It has become commonplace to call an awareness of death a universal human concern. Such an expansive view can obscure it as an intimate experience which is given specific meanings through class, gender, ethnicity, age, religion and other cultural circumstances. Similarly, each way of death, whether violent or peaceful, by war or illness, gives its own inflection to the fantasy of death. It has also become a cliché to speak of the West’s denial of death, a simultaneous separation from its actualities and yet at the same time an immersion in ficto-death, or cyber-death, as we become saturated by media-generated death-related images.
Certainly while preparing this issue I encountered a range of responses. Sometimes the topic was met with suspicion, being deemed either too morbid, or too grand, as being too general or too specific. But there was definitely no shortage of artistic encounters with death. So, rather than posit a simple opposition between a supposedly ‘true’, or ‘real’, traditional experience of death and a modern denial or detachment, it is more useful to trace the way that new ways of imagining death seem to be emerging. Ones that are perhaps appropriate for our highly pluralistic society as it approaches the end of the millennium.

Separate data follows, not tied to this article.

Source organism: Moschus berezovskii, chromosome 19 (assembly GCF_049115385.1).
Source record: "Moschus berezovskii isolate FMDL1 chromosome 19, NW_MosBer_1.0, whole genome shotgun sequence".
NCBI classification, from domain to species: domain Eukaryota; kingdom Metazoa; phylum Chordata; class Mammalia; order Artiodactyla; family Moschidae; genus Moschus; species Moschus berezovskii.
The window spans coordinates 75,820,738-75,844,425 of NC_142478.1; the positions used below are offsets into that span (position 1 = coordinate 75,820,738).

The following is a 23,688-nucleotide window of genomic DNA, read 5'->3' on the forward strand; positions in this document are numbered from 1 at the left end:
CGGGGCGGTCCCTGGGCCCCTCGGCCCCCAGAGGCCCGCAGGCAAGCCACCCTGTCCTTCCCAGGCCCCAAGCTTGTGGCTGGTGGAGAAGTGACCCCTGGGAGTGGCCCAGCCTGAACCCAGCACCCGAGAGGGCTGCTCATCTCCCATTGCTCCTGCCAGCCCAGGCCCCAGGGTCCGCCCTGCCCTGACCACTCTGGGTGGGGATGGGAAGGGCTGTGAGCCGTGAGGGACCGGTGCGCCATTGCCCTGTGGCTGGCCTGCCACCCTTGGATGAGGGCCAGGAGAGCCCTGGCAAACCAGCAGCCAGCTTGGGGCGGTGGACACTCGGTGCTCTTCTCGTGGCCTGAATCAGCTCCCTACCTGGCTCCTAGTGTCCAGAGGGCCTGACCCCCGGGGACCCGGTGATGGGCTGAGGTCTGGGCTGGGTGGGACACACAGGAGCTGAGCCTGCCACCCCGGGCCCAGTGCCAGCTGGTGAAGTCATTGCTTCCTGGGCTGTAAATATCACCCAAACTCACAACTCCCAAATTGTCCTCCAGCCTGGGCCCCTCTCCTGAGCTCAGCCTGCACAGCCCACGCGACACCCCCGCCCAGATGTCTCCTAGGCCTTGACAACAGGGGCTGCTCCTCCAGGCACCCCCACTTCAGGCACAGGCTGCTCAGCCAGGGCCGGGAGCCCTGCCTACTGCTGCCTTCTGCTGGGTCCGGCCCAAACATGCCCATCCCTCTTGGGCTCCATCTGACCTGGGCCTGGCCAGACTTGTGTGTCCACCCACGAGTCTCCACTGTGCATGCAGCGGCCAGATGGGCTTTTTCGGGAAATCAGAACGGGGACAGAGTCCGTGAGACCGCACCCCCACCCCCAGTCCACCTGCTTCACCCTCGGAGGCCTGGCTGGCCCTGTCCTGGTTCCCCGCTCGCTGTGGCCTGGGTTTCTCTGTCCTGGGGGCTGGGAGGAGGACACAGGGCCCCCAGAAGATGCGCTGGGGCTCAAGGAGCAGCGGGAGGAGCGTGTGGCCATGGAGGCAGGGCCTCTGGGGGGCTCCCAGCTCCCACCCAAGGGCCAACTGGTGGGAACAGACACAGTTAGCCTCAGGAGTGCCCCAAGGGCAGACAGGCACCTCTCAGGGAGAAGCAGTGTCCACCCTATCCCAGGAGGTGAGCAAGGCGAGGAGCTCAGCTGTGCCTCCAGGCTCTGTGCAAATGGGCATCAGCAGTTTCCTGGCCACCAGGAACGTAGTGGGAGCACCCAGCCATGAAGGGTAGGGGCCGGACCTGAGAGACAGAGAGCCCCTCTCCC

Postmodern culture has proclaimed the death of meaning, of the real, of metanarrative. Identity, memory, the body, nature, culture, power and the sacred – those fundamental ingredients of death’s imagination – have undergone profound transformations over the past three decades. The contributions in this issue address various parts of this new vision of death.
Always hovering around are questions of power, over both death and its representation. Struggles over memory, over identity and aesthetics, over the meanings of specific deaths, over the stories that want to be told, over how they want to be told. Death raises too many issues and topics, too many styles both of representation and of writing, to be given adequate coverage in a single slim volume such as this. But perhaps that too is part of death’s imagination, the exhaustion of our capacity to control or to map. We are left only with our fragmented tellings of death and dying.
While this issue of Artlink, of course, could not have been prepared without the input of the contributors, there were many more who gave me valuable advice and sent high quality material which, unfortunately, due to time and space could not be included. This issue was also originally conceived in conjunction with the 600,000 Hours (mortality)project organised by the Experimental Art Foundation (Adelaide). This was a season of exhibitions and a conference between 15 September to 4 December and I should like to thank my fellow curators Linda Marie Walker and Richard Grayson for their advice and suggestions as well as other members of the EAF, especially Julie Lawton for their help in creating a sustained culture where, for a while, the imagination of death found a congenial home.